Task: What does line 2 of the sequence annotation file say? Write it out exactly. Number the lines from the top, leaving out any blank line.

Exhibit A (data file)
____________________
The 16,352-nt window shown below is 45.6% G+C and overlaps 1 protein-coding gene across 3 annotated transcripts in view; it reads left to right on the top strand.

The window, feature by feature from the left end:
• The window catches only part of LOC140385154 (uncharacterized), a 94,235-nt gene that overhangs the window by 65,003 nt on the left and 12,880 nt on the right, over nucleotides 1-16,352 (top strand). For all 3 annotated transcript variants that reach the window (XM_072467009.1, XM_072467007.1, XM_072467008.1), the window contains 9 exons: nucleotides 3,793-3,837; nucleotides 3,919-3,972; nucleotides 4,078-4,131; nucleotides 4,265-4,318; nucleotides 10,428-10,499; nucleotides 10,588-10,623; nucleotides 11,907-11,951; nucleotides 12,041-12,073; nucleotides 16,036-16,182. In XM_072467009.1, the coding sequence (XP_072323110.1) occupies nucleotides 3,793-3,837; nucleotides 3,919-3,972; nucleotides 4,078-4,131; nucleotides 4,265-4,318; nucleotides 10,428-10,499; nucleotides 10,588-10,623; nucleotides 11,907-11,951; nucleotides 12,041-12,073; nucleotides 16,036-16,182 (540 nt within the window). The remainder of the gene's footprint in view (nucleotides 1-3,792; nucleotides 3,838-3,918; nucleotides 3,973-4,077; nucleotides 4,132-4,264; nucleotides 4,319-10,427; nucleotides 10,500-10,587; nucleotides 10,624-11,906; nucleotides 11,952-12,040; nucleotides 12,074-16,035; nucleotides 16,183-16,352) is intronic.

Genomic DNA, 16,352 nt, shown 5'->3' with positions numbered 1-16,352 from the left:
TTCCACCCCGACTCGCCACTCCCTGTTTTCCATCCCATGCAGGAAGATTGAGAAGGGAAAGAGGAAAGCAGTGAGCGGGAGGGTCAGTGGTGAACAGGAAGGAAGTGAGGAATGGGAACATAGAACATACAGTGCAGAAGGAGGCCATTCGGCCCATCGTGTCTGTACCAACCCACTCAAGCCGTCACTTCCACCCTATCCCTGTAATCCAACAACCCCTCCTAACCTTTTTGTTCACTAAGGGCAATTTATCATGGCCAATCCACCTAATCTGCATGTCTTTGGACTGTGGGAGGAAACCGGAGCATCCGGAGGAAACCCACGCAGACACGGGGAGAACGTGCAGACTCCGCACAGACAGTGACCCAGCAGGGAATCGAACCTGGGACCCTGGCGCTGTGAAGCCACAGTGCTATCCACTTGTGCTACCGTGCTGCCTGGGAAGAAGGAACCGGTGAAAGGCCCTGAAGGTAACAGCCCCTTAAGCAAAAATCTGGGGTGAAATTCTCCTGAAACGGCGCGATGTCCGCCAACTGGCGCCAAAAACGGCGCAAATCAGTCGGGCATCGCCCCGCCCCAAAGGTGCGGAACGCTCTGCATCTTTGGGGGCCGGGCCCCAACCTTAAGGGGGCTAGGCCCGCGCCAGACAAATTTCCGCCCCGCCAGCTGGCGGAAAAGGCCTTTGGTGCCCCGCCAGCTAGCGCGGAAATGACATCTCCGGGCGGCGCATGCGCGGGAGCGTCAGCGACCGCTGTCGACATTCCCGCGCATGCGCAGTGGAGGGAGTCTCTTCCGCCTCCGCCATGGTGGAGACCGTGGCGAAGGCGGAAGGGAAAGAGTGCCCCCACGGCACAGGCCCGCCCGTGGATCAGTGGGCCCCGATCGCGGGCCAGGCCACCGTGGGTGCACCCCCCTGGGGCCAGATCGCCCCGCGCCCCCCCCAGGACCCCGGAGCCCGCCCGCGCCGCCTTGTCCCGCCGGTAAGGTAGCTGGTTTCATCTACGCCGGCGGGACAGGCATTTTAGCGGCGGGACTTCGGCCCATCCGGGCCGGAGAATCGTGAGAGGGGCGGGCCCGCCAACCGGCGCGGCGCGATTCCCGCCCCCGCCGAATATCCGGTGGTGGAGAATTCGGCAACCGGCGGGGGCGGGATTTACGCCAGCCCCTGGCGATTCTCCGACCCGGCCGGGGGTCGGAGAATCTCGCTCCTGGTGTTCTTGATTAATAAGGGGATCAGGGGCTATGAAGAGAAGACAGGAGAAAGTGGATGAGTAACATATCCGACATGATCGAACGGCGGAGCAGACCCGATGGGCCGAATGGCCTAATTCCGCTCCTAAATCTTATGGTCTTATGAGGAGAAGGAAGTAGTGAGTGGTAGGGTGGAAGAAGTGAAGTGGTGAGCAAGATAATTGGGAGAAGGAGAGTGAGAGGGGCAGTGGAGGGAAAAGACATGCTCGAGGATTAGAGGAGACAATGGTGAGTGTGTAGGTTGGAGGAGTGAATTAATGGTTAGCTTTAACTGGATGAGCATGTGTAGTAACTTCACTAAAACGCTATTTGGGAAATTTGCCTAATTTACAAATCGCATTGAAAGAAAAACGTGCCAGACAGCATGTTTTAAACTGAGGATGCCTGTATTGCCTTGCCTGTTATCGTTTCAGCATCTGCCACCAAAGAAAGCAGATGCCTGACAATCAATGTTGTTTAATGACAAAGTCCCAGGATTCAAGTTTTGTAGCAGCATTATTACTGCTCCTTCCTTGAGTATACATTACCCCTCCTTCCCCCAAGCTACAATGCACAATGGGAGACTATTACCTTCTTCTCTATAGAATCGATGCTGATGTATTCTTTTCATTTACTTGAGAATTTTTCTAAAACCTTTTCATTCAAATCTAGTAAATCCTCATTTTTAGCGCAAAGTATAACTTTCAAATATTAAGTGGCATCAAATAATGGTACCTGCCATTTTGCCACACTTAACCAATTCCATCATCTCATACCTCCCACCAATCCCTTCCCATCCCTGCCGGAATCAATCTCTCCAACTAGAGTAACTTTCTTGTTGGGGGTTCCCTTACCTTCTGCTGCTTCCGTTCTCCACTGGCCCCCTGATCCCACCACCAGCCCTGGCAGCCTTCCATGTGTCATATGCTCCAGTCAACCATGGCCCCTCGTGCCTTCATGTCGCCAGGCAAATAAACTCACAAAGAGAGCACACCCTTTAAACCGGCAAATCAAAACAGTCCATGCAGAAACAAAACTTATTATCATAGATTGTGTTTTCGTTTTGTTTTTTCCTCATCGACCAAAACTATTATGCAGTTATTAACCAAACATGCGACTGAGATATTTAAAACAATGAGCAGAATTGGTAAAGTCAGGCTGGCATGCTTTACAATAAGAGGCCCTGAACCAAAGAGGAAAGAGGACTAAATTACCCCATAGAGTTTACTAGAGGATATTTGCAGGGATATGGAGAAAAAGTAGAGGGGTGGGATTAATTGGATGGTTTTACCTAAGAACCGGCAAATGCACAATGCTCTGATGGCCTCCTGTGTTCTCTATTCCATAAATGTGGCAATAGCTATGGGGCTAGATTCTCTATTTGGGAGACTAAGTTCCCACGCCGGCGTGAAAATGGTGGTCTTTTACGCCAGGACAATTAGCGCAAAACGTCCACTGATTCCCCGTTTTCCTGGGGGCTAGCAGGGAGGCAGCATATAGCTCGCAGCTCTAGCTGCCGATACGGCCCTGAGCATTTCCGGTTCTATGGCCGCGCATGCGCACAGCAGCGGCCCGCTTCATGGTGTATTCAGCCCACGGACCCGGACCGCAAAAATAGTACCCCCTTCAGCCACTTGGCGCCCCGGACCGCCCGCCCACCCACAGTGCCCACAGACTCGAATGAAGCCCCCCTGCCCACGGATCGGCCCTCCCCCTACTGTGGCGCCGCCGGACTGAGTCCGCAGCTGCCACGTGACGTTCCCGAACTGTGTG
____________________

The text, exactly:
The window, feature by feature from the left end: